Almost all the analyses I have seen of the much anticipated Peterson-Zizek debate have been from the point of view of people who were unsatisfied with it, claiming that it was either a rehashing of played out ideas or even a poor performance by bad actors. Personally I’ve found this a little bit depressing. It seems like just another example of the old problem of how two people could see the same thing and come away thinking very different things about it.
I’m not saying the criticism isn’t warranted; Peterson was ill-prepared and offered a shallow reading of Marx while Zizek’s rebuttal was a conglomeration of disparate ideas only tangentially related to the topic and not at all related to what Jordan had said. However, I still enjoyed it. Is that because I am somehow the only person on earth who didn’t expect there to be any real solution to the world’s problems at the end of the show? Somehow I doubt that.
It seems to me that a lot of the disillusionment that has been expressed comes from people who already had an axe to grind. Of course Peterson’s critics were on the lookout for anything he might say that could be construed as foolish and those detracting from the debate as a whole obviously didn’t get what they wanted out of it.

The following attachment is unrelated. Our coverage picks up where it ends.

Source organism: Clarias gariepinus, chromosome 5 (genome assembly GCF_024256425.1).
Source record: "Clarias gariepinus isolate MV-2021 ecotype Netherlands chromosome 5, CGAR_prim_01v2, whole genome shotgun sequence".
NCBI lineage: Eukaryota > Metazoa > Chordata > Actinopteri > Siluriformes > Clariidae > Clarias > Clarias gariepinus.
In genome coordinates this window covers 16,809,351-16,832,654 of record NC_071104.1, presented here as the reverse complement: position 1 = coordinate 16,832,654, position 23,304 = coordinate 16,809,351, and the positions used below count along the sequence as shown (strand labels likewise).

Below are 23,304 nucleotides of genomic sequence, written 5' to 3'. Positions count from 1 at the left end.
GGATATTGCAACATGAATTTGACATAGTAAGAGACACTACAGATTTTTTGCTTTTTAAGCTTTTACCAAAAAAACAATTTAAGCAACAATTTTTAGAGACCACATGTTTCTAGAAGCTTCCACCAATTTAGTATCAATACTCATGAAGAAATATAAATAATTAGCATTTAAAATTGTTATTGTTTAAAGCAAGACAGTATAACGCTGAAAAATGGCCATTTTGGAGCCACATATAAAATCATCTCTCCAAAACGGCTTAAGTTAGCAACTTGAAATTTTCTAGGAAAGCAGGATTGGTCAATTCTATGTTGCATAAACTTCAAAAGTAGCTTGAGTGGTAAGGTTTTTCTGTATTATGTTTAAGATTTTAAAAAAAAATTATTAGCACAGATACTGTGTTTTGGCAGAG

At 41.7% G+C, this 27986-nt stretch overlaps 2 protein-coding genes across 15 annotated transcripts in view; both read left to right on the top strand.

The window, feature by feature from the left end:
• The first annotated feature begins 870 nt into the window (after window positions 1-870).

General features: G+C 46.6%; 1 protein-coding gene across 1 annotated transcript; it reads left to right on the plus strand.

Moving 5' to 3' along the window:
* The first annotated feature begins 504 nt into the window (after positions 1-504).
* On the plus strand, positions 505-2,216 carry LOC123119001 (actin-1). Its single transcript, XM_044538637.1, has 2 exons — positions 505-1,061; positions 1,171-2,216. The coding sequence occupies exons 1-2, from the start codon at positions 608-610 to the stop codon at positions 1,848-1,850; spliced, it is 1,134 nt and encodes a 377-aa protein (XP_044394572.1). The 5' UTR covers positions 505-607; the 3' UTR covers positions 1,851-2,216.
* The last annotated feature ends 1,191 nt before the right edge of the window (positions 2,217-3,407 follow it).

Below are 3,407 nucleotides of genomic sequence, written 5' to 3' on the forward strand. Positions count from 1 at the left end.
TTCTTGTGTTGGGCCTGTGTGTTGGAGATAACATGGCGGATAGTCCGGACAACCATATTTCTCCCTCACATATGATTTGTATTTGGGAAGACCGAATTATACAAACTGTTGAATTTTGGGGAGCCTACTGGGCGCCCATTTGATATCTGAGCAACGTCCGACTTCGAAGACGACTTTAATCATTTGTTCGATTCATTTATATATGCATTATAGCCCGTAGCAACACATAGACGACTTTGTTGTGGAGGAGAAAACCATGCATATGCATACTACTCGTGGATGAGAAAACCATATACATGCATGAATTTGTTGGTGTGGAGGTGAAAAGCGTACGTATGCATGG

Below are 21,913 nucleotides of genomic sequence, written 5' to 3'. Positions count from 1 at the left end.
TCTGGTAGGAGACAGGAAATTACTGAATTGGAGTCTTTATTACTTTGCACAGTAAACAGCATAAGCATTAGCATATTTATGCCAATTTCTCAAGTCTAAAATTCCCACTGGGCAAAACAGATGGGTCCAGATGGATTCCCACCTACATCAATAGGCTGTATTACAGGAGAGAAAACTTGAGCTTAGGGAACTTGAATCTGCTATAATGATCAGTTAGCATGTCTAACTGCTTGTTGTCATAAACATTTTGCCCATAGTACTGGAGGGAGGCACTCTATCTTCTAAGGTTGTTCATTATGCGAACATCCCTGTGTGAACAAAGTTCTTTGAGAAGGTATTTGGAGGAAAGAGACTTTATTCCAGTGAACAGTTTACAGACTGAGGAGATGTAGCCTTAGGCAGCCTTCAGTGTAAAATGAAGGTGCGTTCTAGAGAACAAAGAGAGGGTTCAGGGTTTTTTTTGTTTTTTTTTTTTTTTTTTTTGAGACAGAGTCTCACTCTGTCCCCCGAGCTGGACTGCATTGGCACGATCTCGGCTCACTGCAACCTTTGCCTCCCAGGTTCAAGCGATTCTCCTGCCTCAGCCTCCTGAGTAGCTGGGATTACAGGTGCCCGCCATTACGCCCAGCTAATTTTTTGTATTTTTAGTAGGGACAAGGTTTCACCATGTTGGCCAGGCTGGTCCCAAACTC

So, is it up to me to tell people what they should have wanted to get from watching Jordan Peterson debate Slavoj Zizek?
Obviously anyone displeased that there weren’t any real solutions to global issues was expecting too much. Then there are those who were eagerly hoping to witness someone get “destroyed” by their idol; I would suggest that they, too, were misled. Of course there are the critics who simply try to make themselves seem intelligent by insisting that other intelligent people are dumb – but the less said about them the better.
What I want to say to people who are displeased, disappointed or disillusioned by the debate is something that I read in a book whose title I can’t remember during a time in my life that I’m trying to forget and that is this: “Assembly of Japanese bicycle requires great peace of mind.”
This eccentric statement first appeared in the owner’s manual of bicycles sold in Japan during the 1950’s and the point of it is pure Zen; if you put your bike together and it doesn’t work, then that is your problem. The bicycle is merely a collection of atoms arranged in a certain way and a collection of atoms isn’t the sort of thing that can be right or wrong.
Now, clearly the same can’t really be said of a debate, which is a collection of statements; and statements are exactly the sort of thing that can be right or wrong. However, my point might come into focus if you view the thing in the appropriate way. I, for one, viewed the meeting of Jordan and Slavoj as an opportunity to try and learn something, to engage with public discourse and attempt to gain a more sophisticated appreciation of the world.
In that sense, no statement, series of statements or discussion of ideas is right or wrong, they are just parts making up a greater whole. Having the opportunity to watch two intellectually honest people engage in authentic dialogue should never be seen as a waste of time, and anyone who would like to consider themselves intellectually honest or authentic should relish that opportunity.